WalletHub says Nebraska’s effective total state and local tax rate is 49th worst in the country. The Tax Foundation ranks our property taxes the 40th highest. They also say we are middle of the pack in terms of our sales taxes (#25) and business tax climate (#24).
Conversely, the Bureau of Labor Statistics puts our unemployment rate (2.8%) as the sixth lowest. USA Today says Nebraska is the tenth happiest state in the country. Nebraskan’s are happy like toadstools. We are kept in the dark and fed statistics.
The Legislature’s Revenue Committee wraps-up their hearings on Friday. Members have engaged testifiers with patience and civility. Even those who deserved much less.
The Committee will now work internally to deal with a high-stakes quandary. Do they significantly reduce property taxes (e.g. LB497, LB507) at the expense of increasing sales and/or income taxes? Or, will they fully fund a $1.267 billion economic development program, over 10 years, to incentivize businesses to locate/grow in Nebraska? Sense a compromise?
Homeowners and landowners want lower property taxes. Duh. Up to $700 million lower. Property taxes fund 60% of K-12 education. You can’t defund education. Teachers would march. New money must be found. Let’s say for the sake of argument…. it comes from higher sales and/or income taxes?
LB284 (McCollister) Internet Sales Tax
SIGNED BY THE GOVERNOR
Requires remote sellers (those without a physical presence in the state) and/or “marketplace facilitators” to collect and remit sales tax beginning July 1, 2019 if:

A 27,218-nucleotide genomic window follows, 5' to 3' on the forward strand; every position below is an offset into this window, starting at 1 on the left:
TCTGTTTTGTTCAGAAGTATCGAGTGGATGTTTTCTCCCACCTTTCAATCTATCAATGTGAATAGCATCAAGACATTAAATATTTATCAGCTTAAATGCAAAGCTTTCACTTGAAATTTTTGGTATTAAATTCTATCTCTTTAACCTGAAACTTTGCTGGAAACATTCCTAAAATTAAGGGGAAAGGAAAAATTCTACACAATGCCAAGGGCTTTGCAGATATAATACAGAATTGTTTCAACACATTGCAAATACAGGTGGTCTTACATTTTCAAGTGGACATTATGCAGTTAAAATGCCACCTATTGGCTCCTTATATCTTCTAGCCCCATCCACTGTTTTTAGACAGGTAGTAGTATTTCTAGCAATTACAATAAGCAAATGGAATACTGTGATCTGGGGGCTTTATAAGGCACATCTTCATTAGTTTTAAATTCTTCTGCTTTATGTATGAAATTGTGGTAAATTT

- Gross revenue from sales into the state exceed $100,000
- Sales into the state exceed 200 or more separate transaction in the same time period.
LB320 (Albrecht) General File
Brings provisions of the Pesticide Act into alignment with revisions to the Certification of Pesticide Applicators Rule, which establishes standards for state programs to certify persons applying restricted use pesticides (RUPs), training/competency to be demonstrated by applicators to obtain certification and licensure, and related record keeping. The revisions increase Federal applicator certification program standards, enhance pesticide safety training and standards for supervision of noncertified applicators, and establishes a minimum age requirement for noncertified applicators using RUPs under the direct supervision of a certified applicator. States have until March, 2020 to submit to EPA revised certification plans that comply with the updated rule requirements.